In-stream restoration in forestry impacted catchments: benefits to stream habitats, brown trout populations and society
Huusko, A., Louhi, P. and Marttila, M. (2018). In-stream restoration in forestry impacted catchments: benefits to stream habitats, brown trout populations and society. 5th European Congress of Conservation Biology. doi: 10.17011/conference/eccb2018/107365
© the Authors, 2018
Forestry and wood industry have formed a foundation for Finland’s national economy, yet inevitably at the expense of aquatic environments. From 1940s to 1970s, to provide energy resources for the industry sector, majority of large rivers were dammed for hydropower, blocking off their longitudinal connectivity. Concurrently, majority of the stream channels were dredged to facilitate timber transportation from headwaters to downriver factories. While most large rivers remain blocked, the timber floating ceased in the 1980s, and legislation imposing restoration as well as intensive restoration programs have been established ever since. Habitat restoration has mostly been motivated by the enhancement of recreational fisheries through the provision of better living conditions for salmonids. The measures have included construction of in-stream structures, such as weirs, flow deflectors, boulder dams and gravel beds, and recently also installation of large wood. Based on before-after-restoration measurements of physical variables and habitat-hydraulic modeling, the measures have been effective in enhancing complexity of stream beds and hydraulic conditions, thus potentially increasing the availability of suitable habitat for juvenile brown trout. The increase in habitat heterogeneity has been persistent over time, and has also shown positive signs in functional processes of stream ecosystem. Nevertheless, overall substrate variability in restored streams has remained lower than in natural streams, especially with a shortage of gravel beds for brown trout spawning. Sound ecological monitoring of restoration projects has been limited in Finland. A few long term before-after-restoration monitoring of brown trout densities, together with a meta-analytical synthesis of all good-quality monitoring data, have indicated an overall positive effect on brown trout parr densities. Yet, the absolute juvenile brown trout density in post-management streams has mainly remained lower than in natural reference streams. In addition, brown trout responses have varied strongly between restored streams. The strong context-dependency in restoration outcomes is explained mainly by catchment scale (e.g. river basin size, dominant geology) and local (potential interspecific competition, fisheries management) factors. Among the local fisheries management measures, loosely restricted fishing has diluted the positive effects of restoration, and stocking by eggs and parr have either been ineffective or affected negatively brown trout’s response to restoration. Stream-specific differences have also been observed in the delivery of ecosystem services, mainly reflecting stakeholder perceptions of landscape values and fish provisioning. Yet, stream restoration in its present form has a strong public acceptance in Finland, mainly because it is considered beneficial for recreationally important fish, ecotourism, and the well-being of local people. ...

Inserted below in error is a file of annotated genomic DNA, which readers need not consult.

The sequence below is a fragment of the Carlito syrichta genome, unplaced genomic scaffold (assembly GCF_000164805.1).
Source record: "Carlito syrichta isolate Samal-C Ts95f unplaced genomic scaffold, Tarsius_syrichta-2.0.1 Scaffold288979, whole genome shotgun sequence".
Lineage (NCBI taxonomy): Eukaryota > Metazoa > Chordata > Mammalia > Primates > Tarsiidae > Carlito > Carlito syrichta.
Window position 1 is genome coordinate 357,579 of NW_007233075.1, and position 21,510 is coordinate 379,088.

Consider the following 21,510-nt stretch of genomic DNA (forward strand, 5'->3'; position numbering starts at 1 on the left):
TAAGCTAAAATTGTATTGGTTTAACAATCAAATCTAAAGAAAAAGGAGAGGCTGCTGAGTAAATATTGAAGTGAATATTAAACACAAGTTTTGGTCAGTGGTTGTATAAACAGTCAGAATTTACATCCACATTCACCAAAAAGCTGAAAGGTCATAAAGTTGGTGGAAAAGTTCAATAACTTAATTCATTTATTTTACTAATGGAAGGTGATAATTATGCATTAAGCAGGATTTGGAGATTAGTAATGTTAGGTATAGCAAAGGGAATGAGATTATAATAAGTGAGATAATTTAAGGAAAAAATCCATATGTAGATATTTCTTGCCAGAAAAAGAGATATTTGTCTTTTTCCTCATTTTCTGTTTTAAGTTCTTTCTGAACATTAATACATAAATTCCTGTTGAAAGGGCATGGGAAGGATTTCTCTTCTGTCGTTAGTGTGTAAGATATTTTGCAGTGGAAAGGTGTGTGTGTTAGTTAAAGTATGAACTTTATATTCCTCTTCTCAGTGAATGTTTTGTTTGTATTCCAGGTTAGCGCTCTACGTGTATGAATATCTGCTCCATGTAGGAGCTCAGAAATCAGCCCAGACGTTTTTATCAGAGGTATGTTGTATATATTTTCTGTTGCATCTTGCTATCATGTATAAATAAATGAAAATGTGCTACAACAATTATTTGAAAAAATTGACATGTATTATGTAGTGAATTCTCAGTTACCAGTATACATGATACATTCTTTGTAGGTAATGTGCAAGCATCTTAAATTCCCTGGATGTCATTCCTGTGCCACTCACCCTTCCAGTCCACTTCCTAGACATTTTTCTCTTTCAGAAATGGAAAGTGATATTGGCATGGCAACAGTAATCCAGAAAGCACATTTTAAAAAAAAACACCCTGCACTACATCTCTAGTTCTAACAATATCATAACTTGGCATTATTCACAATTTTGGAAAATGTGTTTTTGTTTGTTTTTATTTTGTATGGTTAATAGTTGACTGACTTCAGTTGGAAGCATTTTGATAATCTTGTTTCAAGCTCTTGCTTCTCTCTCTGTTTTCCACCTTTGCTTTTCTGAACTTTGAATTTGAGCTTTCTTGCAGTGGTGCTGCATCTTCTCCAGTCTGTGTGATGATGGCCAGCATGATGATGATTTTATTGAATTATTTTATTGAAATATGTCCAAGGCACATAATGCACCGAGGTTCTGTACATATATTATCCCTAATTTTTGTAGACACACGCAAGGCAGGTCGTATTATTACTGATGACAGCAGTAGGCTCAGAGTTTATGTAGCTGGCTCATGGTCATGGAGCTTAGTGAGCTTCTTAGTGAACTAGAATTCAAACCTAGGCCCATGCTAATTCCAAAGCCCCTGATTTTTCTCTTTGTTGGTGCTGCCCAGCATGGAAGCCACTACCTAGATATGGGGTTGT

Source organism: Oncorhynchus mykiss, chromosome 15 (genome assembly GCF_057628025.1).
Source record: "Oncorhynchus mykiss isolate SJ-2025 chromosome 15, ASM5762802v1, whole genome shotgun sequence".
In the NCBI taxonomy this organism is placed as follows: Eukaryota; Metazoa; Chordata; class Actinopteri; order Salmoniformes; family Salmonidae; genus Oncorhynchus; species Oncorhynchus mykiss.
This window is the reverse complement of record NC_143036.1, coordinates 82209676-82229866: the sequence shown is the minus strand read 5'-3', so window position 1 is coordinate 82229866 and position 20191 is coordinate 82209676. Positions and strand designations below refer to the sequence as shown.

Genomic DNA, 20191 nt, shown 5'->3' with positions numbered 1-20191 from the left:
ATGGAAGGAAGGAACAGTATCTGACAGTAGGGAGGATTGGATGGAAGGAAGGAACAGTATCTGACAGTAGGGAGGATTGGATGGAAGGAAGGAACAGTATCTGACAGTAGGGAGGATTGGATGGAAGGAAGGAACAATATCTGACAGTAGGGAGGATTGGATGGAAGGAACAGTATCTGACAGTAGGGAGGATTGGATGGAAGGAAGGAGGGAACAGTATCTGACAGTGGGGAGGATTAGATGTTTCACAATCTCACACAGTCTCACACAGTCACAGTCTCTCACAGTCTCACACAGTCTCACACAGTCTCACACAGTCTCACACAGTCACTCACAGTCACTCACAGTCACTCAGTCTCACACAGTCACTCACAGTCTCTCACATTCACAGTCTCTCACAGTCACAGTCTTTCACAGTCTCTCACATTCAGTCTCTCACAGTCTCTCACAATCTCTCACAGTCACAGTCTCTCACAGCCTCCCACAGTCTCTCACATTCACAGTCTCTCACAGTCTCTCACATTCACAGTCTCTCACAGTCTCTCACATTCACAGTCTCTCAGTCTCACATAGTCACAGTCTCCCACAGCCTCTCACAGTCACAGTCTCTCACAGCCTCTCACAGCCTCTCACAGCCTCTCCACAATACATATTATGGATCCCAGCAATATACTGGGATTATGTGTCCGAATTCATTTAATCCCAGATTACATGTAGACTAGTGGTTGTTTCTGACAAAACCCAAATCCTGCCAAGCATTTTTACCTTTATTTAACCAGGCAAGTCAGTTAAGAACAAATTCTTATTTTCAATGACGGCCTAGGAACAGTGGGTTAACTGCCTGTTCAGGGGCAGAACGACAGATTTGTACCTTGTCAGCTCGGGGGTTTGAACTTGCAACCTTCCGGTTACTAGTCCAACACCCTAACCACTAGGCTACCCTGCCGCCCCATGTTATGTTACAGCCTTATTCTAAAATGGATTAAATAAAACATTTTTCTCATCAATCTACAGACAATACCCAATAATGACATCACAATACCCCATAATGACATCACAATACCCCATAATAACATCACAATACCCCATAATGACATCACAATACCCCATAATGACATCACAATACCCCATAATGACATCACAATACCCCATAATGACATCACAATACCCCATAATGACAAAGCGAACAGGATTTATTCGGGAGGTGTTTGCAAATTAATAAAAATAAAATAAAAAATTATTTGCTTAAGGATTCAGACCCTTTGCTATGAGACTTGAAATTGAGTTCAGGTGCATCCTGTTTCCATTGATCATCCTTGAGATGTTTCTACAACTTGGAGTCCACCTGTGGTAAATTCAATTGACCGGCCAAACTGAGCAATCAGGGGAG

PublisherOpen Science Centre, University of Jyväskylä
ConferenceECCB2018: 5th European Congress of Conservation Biology. 12th - 15th of June 2018, Jyväskylä, Finland
MetadataShow full item record
- ECCB 2018 
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